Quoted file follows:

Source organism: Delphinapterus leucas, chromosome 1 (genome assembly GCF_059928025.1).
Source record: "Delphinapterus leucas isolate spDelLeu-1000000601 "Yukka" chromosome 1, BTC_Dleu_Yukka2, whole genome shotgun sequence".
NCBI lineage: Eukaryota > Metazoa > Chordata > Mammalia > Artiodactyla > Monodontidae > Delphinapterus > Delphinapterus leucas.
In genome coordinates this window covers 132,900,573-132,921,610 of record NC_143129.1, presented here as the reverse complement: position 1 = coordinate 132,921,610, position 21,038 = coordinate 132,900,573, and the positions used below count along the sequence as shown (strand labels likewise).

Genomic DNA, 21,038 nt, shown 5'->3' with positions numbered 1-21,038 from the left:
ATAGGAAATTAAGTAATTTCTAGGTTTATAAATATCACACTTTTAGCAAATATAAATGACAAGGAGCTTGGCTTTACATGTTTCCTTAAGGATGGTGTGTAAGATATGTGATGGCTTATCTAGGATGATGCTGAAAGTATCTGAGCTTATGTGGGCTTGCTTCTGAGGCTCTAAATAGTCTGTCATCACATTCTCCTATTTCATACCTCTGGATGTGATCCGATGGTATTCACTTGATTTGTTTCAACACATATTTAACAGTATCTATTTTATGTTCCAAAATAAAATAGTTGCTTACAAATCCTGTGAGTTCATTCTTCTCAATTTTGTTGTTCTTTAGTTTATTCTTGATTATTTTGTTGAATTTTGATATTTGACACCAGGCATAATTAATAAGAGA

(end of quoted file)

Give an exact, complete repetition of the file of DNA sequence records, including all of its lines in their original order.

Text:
Source organism: Delphinapterus leucas, chromosome 1 (genome assembly GCF_059928025.1).
Source record: "Delphinapterus leucas isolate spDelLeu-1000000601 "Yukka" chromosome 1, BTC_Dleu_Yukka2, whole genome shotgun sequence".
NCBI lineage: Eukaryota > Metazoa > Chordata > Mammalia > Artiodactyla > Monodontidae > Delphinapterus > Delphinapterus leucas.
In genome coordinates this window covers 132,900,573-132,921,610 of record NC_143129.1, presented here as the reverse complement: position 1 = coordinate 132,921,610, position 21,038 = coordinate 132,900,573, and the positions used below count along the sequence as shown (strand labels likewise).

Genomic DNA, 21,038 nt, shown 5'->3' with positions numbered 1-21,038 from the left:
ATAGGAAATTAAGTAATTTCTAGGTTTATAAATATCACACTTTTAGCAAATATAAATGACAAGGAGCTTGGCTTTACATGTTTCCTTAAGGATGGTGTGTAAGATATGTGATGGCTTATCTAGGATGATGCTGAAAGTATCTGAGCTTATGTGGGCTTGCTTCTGAGGCTCTAAATAGTCTGTCATCACATTCTCCTATTTCATACCTCTGGATGTGATCCGATGGTATTCACTTGATTTGTTTCAACACATATTTAACAGTATCTATTTTATGTTCCAAAATAAAATAGTTGCTTACAAATCCTGTGAGTTCATTCTTCTCAATTTTGTTGTTCTTTAGTTTATTCTTGATTATTTTGTTGAATTTTGATATTTGACACCAGGCATAATTAATAAGAGA